Here are some points to keep in mind as you continue your sex life during or after cancer treatment.
Learn as much as you can about the possible effects your cancer treatment may have on your sexuality. Talk with your doctor, nurse, or any other member of your health care team. When you know what to expect, you can plan how you might handle those issues.
Keep in mind that, no matter what kind of cancer treatment you have, you’ll still be able to feel pleasure when you are touched. Few cancer treatments (other than those affecting some areas of the brain or spinal cord) damage the nerves and muscles involved in feeling pleasure from touch and reaching orgasm. For example, women whose vaginas are painfully tight or dry can often reach orgasm through stroking of their breasts and outer genitals. For people with cancer, sexual touching is often satisfying. Pleasure and satisfaction are possible even if some aspects of sexuality have changed.
Try to keep an open mind about ways to feel sexual pleasure. Some couples have a narrow view of what sexual activity means to them. If both partners cannot reach orgasm through or during penetration, some may feel disappointed. But for people being treated for cancer, there may be times when intercourse is not possible. Those times can be a chance to learn new ways to give and receive sexual pleasure. You and your partner can help each other reach orgasm through touching and stroking. At times, just cuddling can be pleasurable. You could also continue to enjoy touching yourself. Do not stop sexual pleasure just because your usual routine has been changed.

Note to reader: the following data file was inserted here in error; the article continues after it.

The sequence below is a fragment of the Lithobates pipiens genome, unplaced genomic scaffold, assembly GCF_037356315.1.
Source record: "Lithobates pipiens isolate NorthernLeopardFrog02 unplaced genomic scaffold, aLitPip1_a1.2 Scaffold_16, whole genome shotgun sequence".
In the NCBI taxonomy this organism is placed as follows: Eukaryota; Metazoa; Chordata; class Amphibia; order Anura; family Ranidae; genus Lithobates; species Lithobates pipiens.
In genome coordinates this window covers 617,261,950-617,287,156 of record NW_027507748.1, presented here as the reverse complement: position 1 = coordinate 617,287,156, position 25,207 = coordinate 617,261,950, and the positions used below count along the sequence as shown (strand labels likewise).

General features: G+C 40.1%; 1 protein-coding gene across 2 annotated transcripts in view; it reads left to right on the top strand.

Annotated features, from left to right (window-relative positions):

Try to have clear, 2-way talks about sex with your partner and with your doctor. If you are too embarrassed to ask your doctor whether sexual activity is OK, you may never find out. Talk to your doctor about sex, and tell your partner what you learn. Otherwise, your partner might be afraid that sex might hurt you. Good communication is the key to adjusting your sexual routine when cancer changes your body. If you feel weak or tired and want your partner to take a more active role in touching you, say so. If some part of your body is tender or sore, you can guide your partner’s touches to create the most pleasure and avoid discomfort.
Boost your self-esteem. Remind yourself about your good qualities. If you lose your hair, you may choose to wear a wig, hat, or scarf if it makes you feel more comfortable. Some women prefer to wear nothing on their head. You may wear a breast form (prosthesis) if you have had a breast removed. Do whatever makes you feel good about yourself. Eating right and exercising can also help keep your body strong and your spirits up. Practice relaxation techniques, and get professional help if you think you are depressed or struggling.
How cancer treatment affects sexual desire and response
Lack of desire
Both men and women often lose interest in sexual activity during cancer treatment, at least for a time. At first, concern for survival is so great that sex may not be a priority. This is OK. Few people are interested in sex when they feel their lives are being threatened. When people are in treatment, loss of desire may be caused by worry, depression, nausea, pain, or fatigue. Cancer treatments that disturb the normal hormone balance can also lessen sexual desire.